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July 2000, Week 1 -- Now That's Tiny

 

 

   One of the neatest things about this new digital technology is it still has the power to astonish. Take the new "Thumb Drive" for example.

   It's less than half the size of a package of chewing gum, and it holds anywhere from 16 to 256 megabytes. It plugs directly into the USB port on any Windows 98 computer. I don't mean it connects to the USB port by a cable, it just plugs into the port. The system sees it as an external disk drive.

 

   As a nifty device this is hard to beat. Forget about carrying around a Zip drive or even the cartridge; just drop a little memory stick in your pocket, and try to remember not to chew it.

 

   And now the bad news: The 128 MB version of Thumb Drive has a list price of $400; the 256 MB version was not available at press time. That's double the price of a Zip or Imation drive, and the data transfer rate is 350,000 to 700,000 bytes per second, considerably slower than most external drives. The supreme portability and pure gee-whiz quality of the device has to outweigh these disadvantages for your use. Laptop users should find it worth the difference. As befits such a tiny drive, the manual is pocket size.

 

   The Thumb Drive almost immediately calls to mind the memory stick that Sony publicizes for its digital cameras. While the technology is obviously similar, employing flash memory, the two are not interchangeable. Sony's memory stick requires a second device, a memory stick reader, to communicate with a PC; the Thumb Drive just plugs in.

 

   Thumb Drive is made by "e.i.Ware." For those with only modest portable storage needs, the 16 MB version is $70. Phone info: 408-956-7950; fax: 510-315-3017; e-mail: sales@eiware.com; web: www.eiware.com/thumbdrive.

 

Rumors of war

 

   Rumor has it that IBM will release a 100 gigabyte hard drive this Fall, and prices could be dropped to $100 and still be profitable. If true, that would push other makers to the wall.

 

Fax web

 

 

   Ramp Networks' new "WebRamp 200fx" for Windows connects an office fax machine to the Internet. For companies that do a lot faxing, this can save a ton of money on phone bills.

   When the WebRamp box is connected between a fax machine and the phone line, it sends faxes as e-mail, requiring only a local phone call. (The device stores up to 1,000 phone numbers and their e-mail links.) If the receiving phone line is also connected to a WebRamp 200fx box, the fax will be printed out on their fax machine instead of stored as e-mail. The sender will also get a "fax received" acknowledgement.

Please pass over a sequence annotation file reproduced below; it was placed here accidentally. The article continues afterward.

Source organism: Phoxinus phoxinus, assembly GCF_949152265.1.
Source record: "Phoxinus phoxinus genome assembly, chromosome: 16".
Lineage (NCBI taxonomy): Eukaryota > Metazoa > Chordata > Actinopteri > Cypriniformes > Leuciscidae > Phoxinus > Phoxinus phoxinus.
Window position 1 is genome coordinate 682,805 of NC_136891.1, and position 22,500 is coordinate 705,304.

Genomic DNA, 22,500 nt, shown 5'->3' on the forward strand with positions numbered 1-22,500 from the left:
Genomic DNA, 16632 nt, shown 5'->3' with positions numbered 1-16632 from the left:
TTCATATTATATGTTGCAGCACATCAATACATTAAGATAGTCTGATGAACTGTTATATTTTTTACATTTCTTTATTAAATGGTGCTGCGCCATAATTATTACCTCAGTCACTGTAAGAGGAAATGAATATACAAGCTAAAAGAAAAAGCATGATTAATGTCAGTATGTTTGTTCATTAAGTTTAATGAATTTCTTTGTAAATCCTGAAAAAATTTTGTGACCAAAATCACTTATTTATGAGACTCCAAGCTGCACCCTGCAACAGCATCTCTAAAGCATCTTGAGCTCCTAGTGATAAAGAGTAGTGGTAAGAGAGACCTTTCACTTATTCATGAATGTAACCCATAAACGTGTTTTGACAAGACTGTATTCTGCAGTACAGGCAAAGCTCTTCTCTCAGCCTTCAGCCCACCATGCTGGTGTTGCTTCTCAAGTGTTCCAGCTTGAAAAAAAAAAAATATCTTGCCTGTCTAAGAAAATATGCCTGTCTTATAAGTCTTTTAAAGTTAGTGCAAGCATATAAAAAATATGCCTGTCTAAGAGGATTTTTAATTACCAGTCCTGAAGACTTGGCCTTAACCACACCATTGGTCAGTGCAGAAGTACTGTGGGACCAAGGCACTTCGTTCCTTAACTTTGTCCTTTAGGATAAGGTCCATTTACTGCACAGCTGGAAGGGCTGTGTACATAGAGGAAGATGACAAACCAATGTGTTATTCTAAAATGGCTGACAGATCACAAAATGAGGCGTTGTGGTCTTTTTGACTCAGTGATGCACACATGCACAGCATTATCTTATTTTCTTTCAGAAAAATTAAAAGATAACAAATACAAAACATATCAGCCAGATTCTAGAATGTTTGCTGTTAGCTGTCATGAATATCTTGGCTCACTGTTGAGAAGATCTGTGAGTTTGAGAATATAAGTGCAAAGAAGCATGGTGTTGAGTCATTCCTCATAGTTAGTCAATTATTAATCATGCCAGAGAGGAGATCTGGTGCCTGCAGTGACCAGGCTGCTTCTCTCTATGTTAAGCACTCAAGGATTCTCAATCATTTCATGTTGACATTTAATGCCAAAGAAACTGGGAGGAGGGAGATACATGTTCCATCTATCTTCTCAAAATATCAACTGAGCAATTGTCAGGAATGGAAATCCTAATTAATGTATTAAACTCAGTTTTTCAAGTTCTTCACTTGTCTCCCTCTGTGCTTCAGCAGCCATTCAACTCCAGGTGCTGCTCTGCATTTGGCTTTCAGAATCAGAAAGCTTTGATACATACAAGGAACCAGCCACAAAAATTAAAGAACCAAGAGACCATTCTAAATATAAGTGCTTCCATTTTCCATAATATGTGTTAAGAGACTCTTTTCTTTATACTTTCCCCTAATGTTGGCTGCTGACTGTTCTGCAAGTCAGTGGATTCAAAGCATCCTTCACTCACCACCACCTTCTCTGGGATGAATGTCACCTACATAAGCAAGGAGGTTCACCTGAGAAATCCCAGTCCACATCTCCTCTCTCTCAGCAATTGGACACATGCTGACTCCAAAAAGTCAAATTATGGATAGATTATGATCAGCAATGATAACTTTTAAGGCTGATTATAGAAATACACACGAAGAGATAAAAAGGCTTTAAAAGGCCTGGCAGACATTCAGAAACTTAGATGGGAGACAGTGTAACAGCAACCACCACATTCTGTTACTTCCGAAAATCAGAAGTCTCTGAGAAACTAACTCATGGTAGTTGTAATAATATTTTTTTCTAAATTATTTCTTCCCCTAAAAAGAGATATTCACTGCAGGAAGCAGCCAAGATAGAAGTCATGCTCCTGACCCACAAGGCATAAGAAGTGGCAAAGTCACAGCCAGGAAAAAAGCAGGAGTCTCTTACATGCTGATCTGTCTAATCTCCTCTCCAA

As a practical matter you can send an unlimited number of pages of text through e-mail but only around 25 pages if they have a lot of graphics. If it's fax to fax, there is no limit.

 

   The WebRamp 200fx has a list price of $600, which seems high to me, but we'll probably see lots of discounts. Phone info: 888-726-7638; web: www.rampnet.com.

 

Internuts

-- http://www6.zdnet.com A collection of seven shareware and freeware programs designed to let you make free phone calls over the Internet. The programs are not a set, but seven separate programs meant to be used on their own.

-- www.cellmania.com Advice and prices on 40 cell phone plans.

 

-- www.spdrindex.com SPDRs, or "spiders" as they are frequently called, are trusts established to mimic the performance of a certain stock market index or sector. It's a relatively new investment tool and one that has proved quite popular. This site is devoted to the new sector trusts set up by Merrill Lynch.

-- www.iverify.com The site offers a free online demo of a service that verifies phone numbers of customers making credit card purchases. It verifies that the person providing the card number can in fact be reached at the phone number they provide. It's not a guarantee but should limit fraudulent charges.

-- www.omniupdate.com A kind of web site overlord. It lets you update your web site by typing the changes, much like using a word processor. The service then updates your site.

 

-- www.zdnet.com Use search word "Konverter" to find the program of the same name. It converts files from one format to another, covering more than 200 formats, some of them absolutely antique. Program is free to try, $22 to keep.

 

That's Entertainment

 Star Lancer

  Microsoft isn't all work and no play, as witness their new "Star Lancer," from the developers of the famous "Wing Commander" series of space opera adventures. Up to four players can operate their own spacecraft in the game, eight players over a network or through the Microsoft Gaming Zone at www.zone.com. For Windows 95/98, $50, graphics accelerator required. Graphics and action are outstanding. Web: www.microsoft.com/games/da/starlancer.

 

Books

 

 iMovie

   "iMovie: The Missing Manual," by David Pogue; $20 from O'Reilly & Associates www.oreilly.com.

Buried inside Apple's iMac DV computers is the circuitry to read digital video and make your own movies. The trouble is figuring out how it works. O'Reilly's "missing manual" series doesn't refer to any real missing manuals but rather to the hypothetical manual that should have been in the box but wasn't. This one explains how to make iMovies with your iMac.

 

NOTE: Readers can search more than three years of columns at the "On Computers" web site: www.oncomp.com. You can e-mail Bob Schwabach at bobschwab@oncomp.com or bobschwab@aol.com.